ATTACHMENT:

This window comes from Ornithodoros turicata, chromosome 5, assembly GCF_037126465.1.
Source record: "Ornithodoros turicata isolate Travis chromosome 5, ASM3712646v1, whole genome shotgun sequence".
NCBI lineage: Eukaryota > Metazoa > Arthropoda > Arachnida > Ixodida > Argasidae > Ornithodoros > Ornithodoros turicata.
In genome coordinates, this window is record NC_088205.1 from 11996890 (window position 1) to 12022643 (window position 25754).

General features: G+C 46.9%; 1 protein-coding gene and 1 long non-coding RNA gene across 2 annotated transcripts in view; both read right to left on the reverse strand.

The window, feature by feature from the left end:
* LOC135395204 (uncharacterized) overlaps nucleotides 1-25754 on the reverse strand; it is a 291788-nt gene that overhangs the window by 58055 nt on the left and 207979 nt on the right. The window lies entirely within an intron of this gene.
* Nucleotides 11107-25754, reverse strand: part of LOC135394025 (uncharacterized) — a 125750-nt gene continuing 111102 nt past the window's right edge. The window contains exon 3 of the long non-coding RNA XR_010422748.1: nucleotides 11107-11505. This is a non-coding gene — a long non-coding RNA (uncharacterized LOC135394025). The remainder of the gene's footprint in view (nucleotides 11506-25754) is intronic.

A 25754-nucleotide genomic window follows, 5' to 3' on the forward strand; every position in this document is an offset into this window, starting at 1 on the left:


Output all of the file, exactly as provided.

This window comes from Ornithodoros turicata, chromosome 5, assembly GCF_037126465.1.
Source record: "Ornithodoros turicata isolate Travis chromosome 5, ASM3712646v1, whole genome shotgun sequence".
NCBI lineage: Eukaryota > Metazoa > Arthropoda > Arachnida > Ixodida > Argasidae > Ornithodoros > Ornithodoros turicata.
In genome coordinates, this window is record NC_088205.1 from 11996890 (window position 1) to 12022643 (window position 25754).

General features: G+C 46.9%; 1 protein-coding gene and 1 long non-coding RNA gene across 2 annotated transcripts in view; both read right to left on the reverse strand.

The window, feature by feature from the left end:
* LOC135395204 (uncharacterized) overlaps nucleotides 1-25754 on the reverse strand; it is a 291788-nt gene that overhangs the window by 58055 nt on the left and 207979 nt on the right. The window lies entirely within an intron of this gene.
* Nucleotides 11107-25754, reverse strand: part of LOC135394025 (uncharacterized) — a 125750-nt gene continuing 111102 nt past the window's right edge. The window contains exon 3 of the long non-coding RNA XR_010422748.1: nucleotides 11107-11505. This is a non-coding gene — a long non-coding RNA (uncharacterized LOC135394025). The remainder of the gene's footprint in view (nucleotides 11506-25754) is intronic.

A 25754-nucleotide genomic window follows, 5' to 3' on the forward strand; every position in this document is an offset into this window, starting at 1 on the left: